Death is the end to the natural cycle of life and is represented as dark, melancholic and even menacing. The underworld is depicted as a murky and sinister realm where the dead are trapped in a world of eternal darkness. Ancient drama, however, defies the conventional perceptions and representations of death. Despite the foreboding associated with it, characters in ancient drama embrace death in its frightening glory, rather than face the repercussions of their actions, especially when their honor and pride are at stake. Deceit is also an integral part of ancient drama and characters, particularly women, fall prey to it and unwittingly unleash chaos that more often that, negatively impacts the lives of the characters. This paper demonstrates how gender biases can be interpreted from the depiction of death and the characters’ justifications of it in two of Sophocles’ plays – Ajax and Women of Trachis and also demonstrates how female deception leads to the death of the principal character(s).
In each of these plays, the protagonist is a woman who has a very independent mindset, but is limited by society in how much she is able to do for herself. For example, after Antigone buries Polynices, she tries to defend what she did to Creon. However, he refuses to listen to her because he doesn’t want to seem like he would listen to a woman (Sophocles 37). His refusal shows that men are supposed to be dominant over women and a man who listens to a woman is not masculine. It also represents the idea that during this time period, women have no valuable opinion. Additionally, in A Doll’s House, Nora is criticized for taking out the loan on her own, like when Mrs. Linden says, “Why, a wife can’t borrow without her husband’s consent!" (Ibsen 151). This criticism demonstrates the idea that women are unable to make their own decisions and decide things for themselves. It also shows the belief that only men have the sense to make a business deal, and w...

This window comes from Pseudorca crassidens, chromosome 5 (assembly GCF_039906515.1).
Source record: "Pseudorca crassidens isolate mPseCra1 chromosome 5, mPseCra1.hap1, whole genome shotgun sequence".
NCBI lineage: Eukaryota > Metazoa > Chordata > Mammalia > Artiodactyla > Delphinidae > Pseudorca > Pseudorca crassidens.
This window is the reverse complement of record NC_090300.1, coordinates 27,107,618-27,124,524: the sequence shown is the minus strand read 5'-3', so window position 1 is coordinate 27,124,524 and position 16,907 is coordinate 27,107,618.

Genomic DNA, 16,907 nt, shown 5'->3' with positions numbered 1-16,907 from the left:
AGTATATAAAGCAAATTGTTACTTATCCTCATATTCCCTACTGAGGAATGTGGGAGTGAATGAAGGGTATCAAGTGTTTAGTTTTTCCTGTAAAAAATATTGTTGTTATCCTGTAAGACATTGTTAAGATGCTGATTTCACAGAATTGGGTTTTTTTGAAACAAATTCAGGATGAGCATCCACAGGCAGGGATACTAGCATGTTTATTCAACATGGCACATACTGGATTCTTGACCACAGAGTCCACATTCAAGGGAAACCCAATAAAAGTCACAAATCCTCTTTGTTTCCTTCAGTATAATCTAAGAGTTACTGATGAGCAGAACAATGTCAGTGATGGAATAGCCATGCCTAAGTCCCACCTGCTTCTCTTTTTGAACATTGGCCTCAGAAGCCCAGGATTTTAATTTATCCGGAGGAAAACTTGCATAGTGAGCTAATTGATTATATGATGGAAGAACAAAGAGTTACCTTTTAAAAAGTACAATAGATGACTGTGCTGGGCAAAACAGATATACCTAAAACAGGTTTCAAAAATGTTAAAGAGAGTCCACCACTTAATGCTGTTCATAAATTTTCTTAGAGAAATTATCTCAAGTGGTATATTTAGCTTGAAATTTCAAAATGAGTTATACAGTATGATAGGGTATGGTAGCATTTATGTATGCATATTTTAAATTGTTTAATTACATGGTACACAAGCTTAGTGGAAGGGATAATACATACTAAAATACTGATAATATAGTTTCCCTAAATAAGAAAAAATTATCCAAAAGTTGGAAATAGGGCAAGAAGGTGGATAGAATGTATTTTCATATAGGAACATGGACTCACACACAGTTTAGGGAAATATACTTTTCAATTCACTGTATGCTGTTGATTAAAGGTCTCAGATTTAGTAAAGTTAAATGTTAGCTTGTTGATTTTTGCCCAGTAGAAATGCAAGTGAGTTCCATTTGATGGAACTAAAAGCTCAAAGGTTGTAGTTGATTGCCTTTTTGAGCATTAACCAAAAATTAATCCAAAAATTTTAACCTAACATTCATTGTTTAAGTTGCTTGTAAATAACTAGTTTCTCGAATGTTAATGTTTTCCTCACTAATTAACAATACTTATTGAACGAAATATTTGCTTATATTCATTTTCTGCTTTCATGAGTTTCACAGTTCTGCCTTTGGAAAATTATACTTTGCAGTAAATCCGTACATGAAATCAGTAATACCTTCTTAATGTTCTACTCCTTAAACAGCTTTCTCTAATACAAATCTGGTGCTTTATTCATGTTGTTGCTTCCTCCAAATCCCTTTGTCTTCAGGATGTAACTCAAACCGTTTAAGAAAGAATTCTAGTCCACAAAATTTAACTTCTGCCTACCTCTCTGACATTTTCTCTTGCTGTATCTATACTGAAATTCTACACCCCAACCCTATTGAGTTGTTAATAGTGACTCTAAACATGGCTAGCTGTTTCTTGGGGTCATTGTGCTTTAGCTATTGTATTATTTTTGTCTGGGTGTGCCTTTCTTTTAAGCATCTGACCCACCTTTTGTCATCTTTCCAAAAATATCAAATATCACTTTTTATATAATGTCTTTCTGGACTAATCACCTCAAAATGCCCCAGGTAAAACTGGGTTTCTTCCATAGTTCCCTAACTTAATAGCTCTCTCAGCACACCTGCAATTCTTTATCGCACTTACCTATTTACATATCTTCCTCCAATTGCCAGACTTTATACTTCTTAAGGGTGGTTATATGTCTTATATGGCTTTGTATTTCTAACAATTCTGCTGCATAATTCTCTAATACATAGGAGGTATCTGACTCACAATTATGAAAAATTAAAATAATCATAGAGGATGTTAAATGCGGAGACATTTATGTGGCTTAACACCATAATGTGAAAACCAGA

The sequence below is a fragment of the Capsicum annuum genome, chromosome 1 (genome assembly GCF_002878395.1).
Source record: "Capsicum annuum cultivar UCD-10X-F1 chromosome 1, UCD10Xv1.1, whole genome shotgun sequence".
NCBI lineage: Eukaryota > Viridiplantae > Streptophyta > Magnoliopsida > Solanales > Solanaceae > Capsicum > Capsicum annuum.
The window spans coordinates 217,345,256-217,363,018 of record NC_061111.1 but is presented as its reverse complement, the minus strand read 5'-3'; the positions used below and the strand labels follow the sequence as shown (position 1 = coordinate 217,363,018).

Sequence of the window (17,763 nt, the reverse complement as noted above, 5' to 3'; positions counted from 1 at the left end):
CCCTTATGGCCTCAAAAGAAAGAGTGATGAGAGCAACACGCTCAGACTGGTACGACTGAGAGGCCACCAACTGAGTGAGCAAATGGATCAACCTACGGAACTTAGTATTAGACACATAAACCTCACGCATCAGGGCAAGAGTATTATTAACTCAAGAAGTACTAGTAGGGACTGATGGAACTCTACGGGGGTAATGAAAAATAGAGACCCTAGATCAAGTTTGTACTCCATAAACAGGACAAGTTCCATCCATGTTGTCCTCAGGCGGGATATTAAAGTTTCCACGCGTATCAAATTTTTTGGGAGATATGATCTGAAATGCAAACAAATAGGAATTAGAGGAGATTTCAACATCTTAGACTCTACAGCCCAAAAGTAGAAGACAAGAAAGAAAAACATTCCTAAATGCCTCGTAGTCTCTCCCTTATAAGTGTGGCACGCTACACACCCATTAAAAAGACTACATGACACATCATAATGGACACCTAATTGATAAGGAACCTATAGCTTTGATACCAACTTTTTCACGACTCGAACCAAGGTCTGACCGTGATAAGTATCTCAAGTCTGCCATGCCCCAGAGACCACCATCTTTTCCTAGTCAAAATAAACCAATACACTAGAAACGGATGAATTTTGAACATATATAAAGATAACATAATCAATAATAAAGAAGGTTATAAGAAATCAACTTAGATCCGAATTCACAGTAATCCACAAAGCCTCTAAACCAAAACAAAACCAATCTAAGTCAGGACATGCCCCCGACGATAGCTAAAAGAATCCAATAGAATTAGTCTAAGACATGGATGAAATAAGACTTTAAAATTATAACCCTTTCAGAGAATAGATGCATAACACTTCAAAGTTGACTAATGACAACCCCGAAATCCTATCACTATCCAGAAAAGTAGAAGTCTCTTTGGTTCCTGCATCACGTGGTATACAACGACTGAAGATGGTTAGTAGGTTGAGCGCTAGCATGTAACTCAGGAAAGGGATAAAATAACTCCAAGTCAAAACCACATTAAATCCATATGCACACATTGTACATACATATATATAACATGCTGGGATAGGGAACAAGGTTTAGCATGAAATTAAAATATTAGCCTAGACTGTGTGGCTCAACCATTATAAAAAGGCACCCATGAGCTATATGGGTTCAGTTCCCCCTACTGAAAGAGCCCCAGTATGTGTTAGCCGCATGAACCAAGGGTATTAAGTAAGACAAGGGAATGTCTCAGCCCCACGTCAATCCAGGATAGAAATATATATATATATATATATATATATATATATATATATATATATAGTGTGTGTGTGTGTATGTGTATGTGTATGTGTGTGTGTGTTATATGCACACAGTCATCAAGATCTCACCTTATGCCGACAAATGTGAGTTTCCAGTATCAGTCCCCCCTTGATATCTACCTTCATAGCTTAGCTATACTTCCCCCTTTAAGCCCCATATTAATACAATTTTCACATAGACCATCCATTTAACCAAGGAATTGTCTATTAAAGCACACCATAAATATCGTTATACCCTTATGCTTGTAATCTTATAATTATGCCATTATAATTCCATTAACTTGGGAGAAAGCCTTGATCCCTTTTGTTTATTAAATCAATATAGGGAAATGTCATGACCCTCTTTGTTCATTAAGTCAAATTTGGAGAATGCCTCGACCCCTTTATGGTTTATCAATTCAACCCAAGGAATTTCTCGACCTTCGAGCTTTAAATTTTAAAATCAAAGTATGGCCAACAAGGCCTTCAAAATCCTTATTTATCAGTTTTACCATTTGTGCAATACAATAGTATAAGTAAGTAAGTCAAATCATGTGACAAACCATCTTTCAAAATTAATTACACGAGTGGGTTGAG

“Gender,” throughout the years has been defined and redefined by societies, and individuals. “Gender roles,” have, and still do contribute to these definitions. Literature contains prime examples of how gender roles were perceived in different time periods, showing readers the views of an author through the characters and their traits. Sophocles’ Antigone is a Greek tragedy, that heavily depicts the gender roles found in ancient Greek society, also providing insight into what would be seen as “normal” and “abnormal” behavior in relation to gender in Greece. In the play, Antigone, a daughter of the late King of Thebes, Oedipus, becomes distraught when she learns that her two brothers have killed each other, and furthermore, that her uncle and newfound king, Creon has forbidden the burial of one of her brothers.
In her essay on, “Athenian Women,” Sarah Ruden points out that Aristophanes in Lysistrata portray women as supportive of Athenian institutions and eager to save them. But she cautions, “To do this now they must flout law, religion, and every notion of public decency – and this is definitely no reflection on women’s attitudes, but mere satirical farce and fantasy” (Ruden 107). An important element of “satirical farce” in this spirit would be a heavy use of repetition to make people laugh at the weakness being satirized. One example would not be enough, and the audience might not be amused by less than three or four examples. So in important episodes that fill out the action of the play, we have 4 examples of women beating guards,
In The Oresteia, Aeschylus encourages the importance of the male role in society over that of the female. The entire trilogy can be seen as a subtle assertion of the superiority of men over women. Yet, the women create the real interest in the plays. Their characters are the incentive that makes everything occur. The characters of Clytaemnestra, Cassandra, and the goddess Athena can demonstrate this.
Examination of Dionysus's challenges should begin with The Bacchae's most obvious perversion of custom, the question of gender. As Dionysus indicates early in the play, the enraptured band of Bacchant followers is comprised only of females: "Every woman in Thebes-but the women only- / I drove from home" (35-36). Though Cadmus further illuminates the matter by raising the question, "Are we the only men / who will dance for Bacchus?" (195-196), the text offers no definitive explanation for why Dionysus calls solely upon the women. A superficial reading might suggest that Euripides attempted to portray the stereotypical "weaker sex" as the one "more susceptible to invasive passions than men, especially eros and daemonic possession," but more is probably at stake.